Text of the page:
Sorry to hear of AS's poor health.
Would like to attend Aberdeen meeting [BAAS, 1859] but is unfit for so great an exertion. Has been told he has "suppressed gout".
Pleased that AS remembers their 1831 geological trip, which made CD appreciate the noble science of geology.
Down Bromley Kent
My dear Prof. Sedgwick
You must let me thank you in my wife's & own name for your most kind note.— My wife never dreamed that you would trouble yourself in answering her, otherwise she would have scrupled in calling your attention to the case. All that she expected was, that if your votes had been disengaged you would consider the case.—
I am very sorry to hear so poor an account of your health. I should much like to attend at Aberdeen, but I am utterly unfit for so great an exertion. I am told that I suffer from suppressed gout! Whatever it is, I am made wretched & almost useless.—
I am pleased that you remember my attending you in your excursion in 1831. To me, it was a memorable event in my life; I felt it a great honour, & it stimulated me to work, & made me appreciate the noble science of geology.—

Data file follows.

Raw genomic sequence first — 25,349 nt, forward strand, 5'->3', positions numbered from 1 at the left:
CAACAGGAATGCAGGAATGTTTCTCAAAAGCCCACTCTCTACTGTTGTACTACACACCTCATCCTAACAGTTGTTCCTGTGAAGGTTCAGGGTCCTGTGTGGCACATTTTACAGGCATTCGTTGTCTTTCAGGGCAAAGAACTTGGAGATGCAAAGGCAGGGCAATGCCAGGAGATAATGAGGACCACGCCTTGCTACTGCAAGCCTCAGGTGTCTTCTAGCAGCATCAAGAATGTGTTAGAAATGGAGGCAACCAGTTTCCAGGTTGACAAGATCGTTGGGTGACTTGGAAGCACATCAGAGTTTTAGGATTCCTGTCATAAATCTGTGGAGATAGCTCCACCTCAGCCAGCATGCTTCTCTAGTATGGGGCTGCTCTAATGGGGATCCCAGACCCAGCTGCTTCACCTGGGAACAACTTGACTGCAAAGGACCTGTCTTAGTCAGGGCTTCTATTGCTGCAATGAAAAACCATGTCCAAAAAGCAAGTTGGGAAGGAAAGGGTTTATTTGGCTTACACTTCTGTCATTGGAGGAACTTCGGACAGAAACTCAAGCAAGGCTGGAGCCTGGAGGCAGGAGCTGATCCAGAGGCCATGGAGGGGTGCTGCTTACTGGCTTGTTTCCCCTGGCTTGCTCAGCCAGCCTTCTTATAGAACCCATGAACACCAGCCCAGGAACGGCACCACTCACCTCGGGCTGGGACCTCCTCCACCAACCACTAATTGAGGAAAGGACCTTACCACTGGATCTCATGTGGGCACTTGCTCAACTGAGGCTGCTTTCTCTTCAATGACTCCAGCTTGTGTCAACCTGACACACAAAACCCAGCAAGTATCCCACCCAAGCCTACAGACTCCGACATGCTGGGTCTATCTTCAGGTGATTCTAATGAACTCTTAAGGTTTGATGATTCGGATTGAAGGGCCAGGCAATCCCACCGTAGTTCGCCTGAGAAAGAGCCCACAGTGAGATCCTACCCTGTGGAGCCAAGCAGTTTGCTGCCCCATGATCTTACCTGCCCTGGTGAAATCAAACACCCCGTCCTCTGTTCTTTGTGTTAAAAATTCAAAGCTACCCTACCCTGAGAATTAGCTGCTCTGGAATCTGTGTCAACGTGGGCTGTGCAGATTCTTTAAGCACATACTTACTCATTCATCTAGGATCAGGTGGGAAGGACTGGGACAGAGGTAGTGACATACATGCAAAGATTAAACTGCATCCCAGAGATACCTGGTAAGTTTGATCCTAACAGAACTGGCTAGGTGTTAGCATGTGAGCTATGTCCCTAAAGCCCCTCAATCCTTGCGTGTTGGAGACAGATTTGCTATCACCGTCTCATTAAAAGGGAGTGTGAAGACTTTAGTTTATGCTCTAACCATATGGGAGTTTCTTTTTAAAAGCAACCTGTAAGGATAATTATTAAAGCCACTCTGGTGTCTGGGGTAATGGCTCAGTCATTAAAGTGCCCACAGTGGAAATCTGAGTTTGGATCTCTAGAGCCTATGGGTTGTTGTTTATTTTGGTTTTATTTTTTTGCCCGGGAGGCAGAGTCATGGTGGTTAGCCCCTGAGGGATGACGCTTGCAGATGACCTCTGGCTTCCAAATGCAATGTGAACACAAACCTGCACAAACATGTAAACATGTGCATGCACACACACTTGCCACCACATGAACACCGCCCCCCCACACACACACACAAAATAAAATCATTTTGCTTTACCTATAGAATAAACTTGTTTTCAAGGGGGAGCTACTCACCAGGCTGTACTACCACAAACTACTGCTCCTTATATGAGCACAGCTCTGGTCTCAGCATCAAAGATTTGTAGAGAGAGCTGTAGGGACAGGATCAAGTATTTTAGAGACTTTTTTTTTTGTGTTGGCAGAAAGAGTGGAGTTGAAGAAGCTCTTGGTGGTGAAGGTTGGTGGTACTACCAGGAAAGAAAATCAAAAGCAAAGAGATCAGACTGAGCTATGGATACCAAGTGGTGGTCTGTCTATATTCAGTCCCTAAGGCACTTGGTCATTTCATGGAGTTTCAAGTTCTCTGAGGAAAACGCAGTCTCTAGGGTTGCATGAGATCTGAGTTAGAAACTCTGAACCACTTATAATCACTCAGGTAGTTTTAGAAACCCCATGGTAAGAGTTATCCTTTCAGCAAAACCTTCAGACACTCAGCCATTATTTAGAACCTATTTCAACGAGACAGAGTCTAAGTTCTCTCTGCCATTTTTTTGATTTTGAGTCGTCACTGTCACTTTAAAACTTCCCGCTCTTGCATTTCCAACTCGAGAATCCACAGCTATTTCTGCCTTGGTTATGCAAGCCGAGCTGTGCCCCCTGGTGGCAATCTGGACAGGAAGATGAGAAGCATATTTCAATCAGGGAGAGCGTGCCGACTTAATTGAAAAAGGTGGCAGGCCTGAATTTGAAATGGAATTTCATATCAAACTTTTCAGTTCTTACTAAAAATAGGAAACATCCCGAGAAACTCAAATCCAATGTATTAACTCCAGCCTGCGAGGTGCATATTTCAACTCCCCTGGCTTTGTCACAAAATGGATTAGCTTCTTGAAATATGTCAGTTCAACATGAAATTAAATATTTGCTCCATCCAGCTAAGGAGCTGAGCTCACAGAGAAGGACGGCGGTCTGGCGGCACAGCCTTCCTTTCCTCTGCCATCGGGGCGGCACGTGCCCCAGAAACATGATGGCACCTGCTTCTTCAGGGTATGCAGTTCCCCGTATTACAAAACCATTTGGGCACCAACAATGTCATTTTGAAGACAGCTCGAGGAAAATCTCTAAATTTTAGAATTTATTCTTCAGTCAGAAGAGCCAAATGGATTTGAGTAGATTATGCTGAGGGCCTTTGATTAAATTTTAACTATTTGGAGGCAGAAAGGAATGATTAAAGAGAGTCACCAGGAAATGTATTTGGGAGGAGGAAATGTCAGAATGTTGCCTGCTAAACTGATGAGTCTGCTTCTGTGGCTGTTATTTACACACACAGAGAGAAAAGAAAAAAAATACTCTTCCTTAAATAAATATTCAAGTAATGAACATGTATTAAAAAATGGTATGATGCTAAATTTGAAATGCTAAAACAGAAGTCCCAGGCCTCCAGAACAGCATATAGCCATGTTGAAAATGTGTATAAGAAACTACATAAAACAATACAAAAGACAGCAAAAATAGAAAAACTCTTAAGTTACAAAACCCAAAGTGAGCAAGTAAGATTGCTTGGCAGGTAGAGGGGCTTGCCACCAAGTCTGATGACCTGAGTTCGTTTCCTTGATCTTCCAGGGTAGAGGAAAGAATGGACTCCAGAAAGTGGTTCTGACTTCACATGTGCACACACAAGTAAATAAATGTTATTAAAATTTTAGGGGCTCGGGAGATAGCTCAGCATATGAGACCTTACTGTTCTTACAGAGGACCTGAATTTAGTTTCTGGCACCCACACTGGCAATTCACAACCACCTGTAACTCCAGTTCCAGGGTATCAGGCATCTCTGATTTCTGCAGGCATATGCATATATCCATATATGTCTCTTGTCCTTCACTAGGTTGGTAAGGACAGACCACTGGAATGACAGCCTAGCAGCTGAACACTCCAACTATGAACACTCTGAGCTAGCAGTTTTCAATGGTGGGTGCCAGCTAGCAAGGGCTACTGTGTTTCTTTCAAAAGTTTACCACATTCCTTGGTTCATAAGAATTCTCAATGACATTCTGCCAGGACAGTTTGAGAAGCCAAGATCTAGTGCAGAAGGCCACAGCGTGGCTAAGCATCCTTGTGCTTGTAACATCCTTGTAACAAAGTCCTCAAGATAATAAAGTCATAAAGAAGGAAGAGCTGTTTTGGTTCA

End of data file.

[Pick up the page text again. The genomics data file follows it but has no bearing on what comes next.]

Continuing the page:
Believe me that I thank you sincerely for your kind expressions towards me. With entire respect & honour | I remain | Yours sincerely obliged | Charles Darwin
- f1 2482.f1The year is given by the references to the Aberdeen meeting of the British Association for the Advancement of Science and to Sedgwick's ill health (see nn. 3 and 4, below). The tone of the letter also indicates that it was written before Origin was published: Sedgwick was deeply distressed by CD's transmutationist views as put forward in Origin (see letter from Adam Sedgwick, 24 November 1859).
- f2 2482.f2It has not been possible to identify the ‘case’ that Emma Darwin hoped Sedgwick would consider.
- f3 2482.f3Sedgwick suffered particularly poor health during the summer of 1858 and throughout 1859. See Clark and Hughes eds. 1890, 2: 339.
- f4 2482.f4Sedgwick was vice-president of the geology section of the British Association meeting at Aberdeen. The meeting, held from 14 to 21 September 1859, was of particular significance because Prince Albert was president of the association that year. CD did not attend.
- f5 2482.f5Henry Holland first offered this diagnosis of CD's illness in 1849 (see Correspondence, vol. 4, letter to W. D. Fox, 6 February ). For a discussion of this diagnostic concept and its treatment, see Colp 1977, pp. 109–10.
- f6 2482.f6CD refers to the geological tour he made with Sedgwick in North Wales in 1831 (see Correspondence vol. 1).